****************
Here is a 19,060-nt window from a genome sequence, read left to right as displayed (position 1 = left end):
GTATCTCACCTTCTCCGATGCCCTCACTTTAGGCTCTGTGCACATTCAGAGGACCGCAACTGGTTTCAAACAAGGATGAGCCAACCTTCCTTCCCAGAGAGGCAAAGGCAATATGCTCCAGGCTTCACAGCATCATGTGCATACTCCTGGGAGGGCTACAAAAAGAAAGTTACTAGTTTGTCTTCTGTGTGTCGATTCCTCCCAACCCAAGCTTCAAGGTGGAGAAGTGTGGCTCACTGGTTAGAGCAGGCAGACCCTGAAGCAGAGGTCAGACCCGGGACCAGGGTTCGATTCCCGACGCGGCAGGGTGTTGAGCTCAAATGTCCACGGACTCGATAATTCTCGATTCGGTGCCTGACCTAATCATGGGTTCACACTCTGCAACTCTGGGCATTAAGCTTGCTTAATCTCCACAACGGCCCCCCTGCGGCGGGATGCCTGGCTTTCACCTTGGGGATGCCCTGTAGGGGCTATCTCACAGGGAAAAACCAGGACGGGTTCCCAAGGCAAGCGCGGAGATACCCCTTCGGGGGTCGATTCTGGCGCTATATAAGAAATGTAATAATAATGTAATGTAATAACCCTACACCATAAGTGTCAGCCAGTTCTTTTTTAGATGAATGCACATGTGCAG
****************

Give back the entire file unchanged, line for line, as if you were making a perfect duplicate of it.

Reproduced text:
Here is a 19,060-nt window from a genome sequence, read left to right as displayed (position 1 = left end):
GTATCTCACCTTCTCCGATGCCCTCACTTTAGGCTCTGTGCACATTCAGAGGACCGCAACTGGTTTCAAACAAGGATGAGCCAACCTTCCTTCCCAGAGAGGCAAAGGCAATATGCTCCAGGCTTCACAGCATCATGTGCATACTCCTGGGAGGGCTACAAAAAGAAAGTTACTAGTTTGTCTTCTGTGTGTCGATTCCTCCCAACCCAAGCTTCAAGGTGGAGAAGTGTGGCTCACTGGTTAGAGCAGGCAGACCCTGAAGCAGAGGTCAGACCCGGGACCAGGGTTCGATTCCCGACGCGGCAGGGTGTTGAGCTCAAATGTCCACGGACTCGATAATTCTCGATTCGGTGCCTGACCTAATCATGGGTTCACACTCTGCAACTCTGGGCATTAAGCTTGCTTAATCTCCACAACGGCCCCCCTGCGGCGGGATGCCTGGCTTTCACCTTGGGGATGCCCTGTAGGGGCTATCTCACAGGGAAAAACCAGGACGGGTTCCCAAGGCAAGCGCGGAGATACCCCTTCGGGGGTCGATTCTGGCGCTATATAAGAAATGTAATAATAATGTAATGTAATAACCCTACACCATAAGTGTCAGCCAGTTCTTTTTTAGATGAATGCACATGTGCAG